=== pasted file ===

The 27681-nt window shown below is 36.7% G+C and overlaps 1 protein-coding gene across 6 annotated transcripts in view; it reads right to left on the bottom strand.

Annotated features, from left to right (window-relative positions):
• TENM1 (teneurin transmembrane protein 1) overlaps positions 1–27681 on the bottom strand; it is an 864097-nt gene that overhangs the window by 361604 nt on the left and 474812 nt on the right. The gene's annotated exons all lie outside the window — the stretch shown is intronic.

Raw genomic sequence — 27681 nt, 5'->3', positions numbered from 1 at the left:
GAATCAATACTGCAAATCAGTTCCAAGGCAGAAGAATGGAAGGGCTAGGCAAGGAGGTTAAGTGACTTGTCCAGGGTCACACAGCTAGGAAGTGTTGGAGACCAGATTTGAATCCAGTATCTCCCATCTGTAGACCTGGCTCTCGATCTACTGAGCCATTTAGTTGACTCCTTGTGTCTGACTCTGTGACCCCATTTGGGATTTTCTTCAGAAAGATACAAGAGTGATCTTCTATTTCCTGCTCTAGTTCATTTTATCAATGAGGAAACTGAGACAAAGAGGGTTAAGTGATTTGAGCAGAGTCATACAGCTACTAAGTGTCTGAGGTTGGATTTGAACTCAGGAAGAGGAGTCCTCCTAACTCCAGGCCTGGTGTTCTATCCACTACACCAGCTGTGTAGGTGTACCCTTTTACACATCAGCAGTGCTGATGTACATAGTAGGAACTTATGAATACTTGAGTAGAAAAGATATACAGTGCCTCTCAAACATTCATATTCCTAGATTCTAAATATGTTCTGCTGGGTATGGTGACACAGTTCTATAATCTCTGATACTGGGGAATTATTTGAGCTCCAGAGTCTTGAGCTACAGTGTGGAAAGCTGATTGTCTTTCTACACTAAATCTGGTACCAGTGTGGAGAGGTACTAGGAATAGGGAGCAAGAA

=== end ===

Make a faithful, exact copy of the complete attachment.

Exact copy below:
The 27681-nt window shown below is 36.7% G+C and overlaps 1 protein-coding gene across 6 annotated transcripts in view; it reads right to left on the bottom strand.

Annotated features, from left to right (window-relative positions):
• TENM1 (teneurin transmembrane protein 1) overlaps positions 1–27681 on the bottom strand; it is an 864097-nt gene that overhangs the window by 361604 nt on the left and 474812 nt on the right. The gene's annotated exons all lie outside the window — the stretch shown is intronic.

Raw genomic sequence — 27681 nt, 5'->3', positions numbered from 1 at the left:
GAATCAATACTGCAAATCAGTTCCAAGGCAGAAGAATGGAAGGGCTAGGCAAGGAGGTTAAGTGACTTGTCCAGGGTCACACAGCTAGGAAGTGTTGGAGACCAGATTTGAATCCAGTATCTCCCATCTGTAGACCTGGCTCTCGATCTACTGAGCCATTTAGTTGACTCCTTGTGTCTGACTCTGTGACCCCATTTGGGATTTTCTTCAGAAAGATACAAGAGTGATCTTCTATTTCCTGCTCTAGTTCATTTTATCAATGAGGAAACTGAGACAAAGAGGGTTAAGTGATTTGAGCAGAGTCATACAGCTACTAAGTGTCTGAGGTTGGATTTGAACTCAGGAAGAGGAGTCCTCCTAACTCCAGGCCTGGTGTTCTATCCACTACACCAGCTGTGTAGGTGTACCCTTTTACACATCAGCAGTGCTGATGTACATAGTAGGAACTTATGAATACTTGAGTAGAAAAGATATACAGTGCCTCTCAAACATTCATATTCCTAGATTCTAAATATGTTCTGCTGGGTATGGTGACACAGTTCTATAATCTCTGATACTGGGGAATTATTTGAGCTCCAGAGTCTTGAGCTACAGTGTGGAAAGCTGATTGTCTTTCTACACTAAATCTGGTACCAGTGTGGAGAGGTACTAGGAATAGGGAGCAAGAA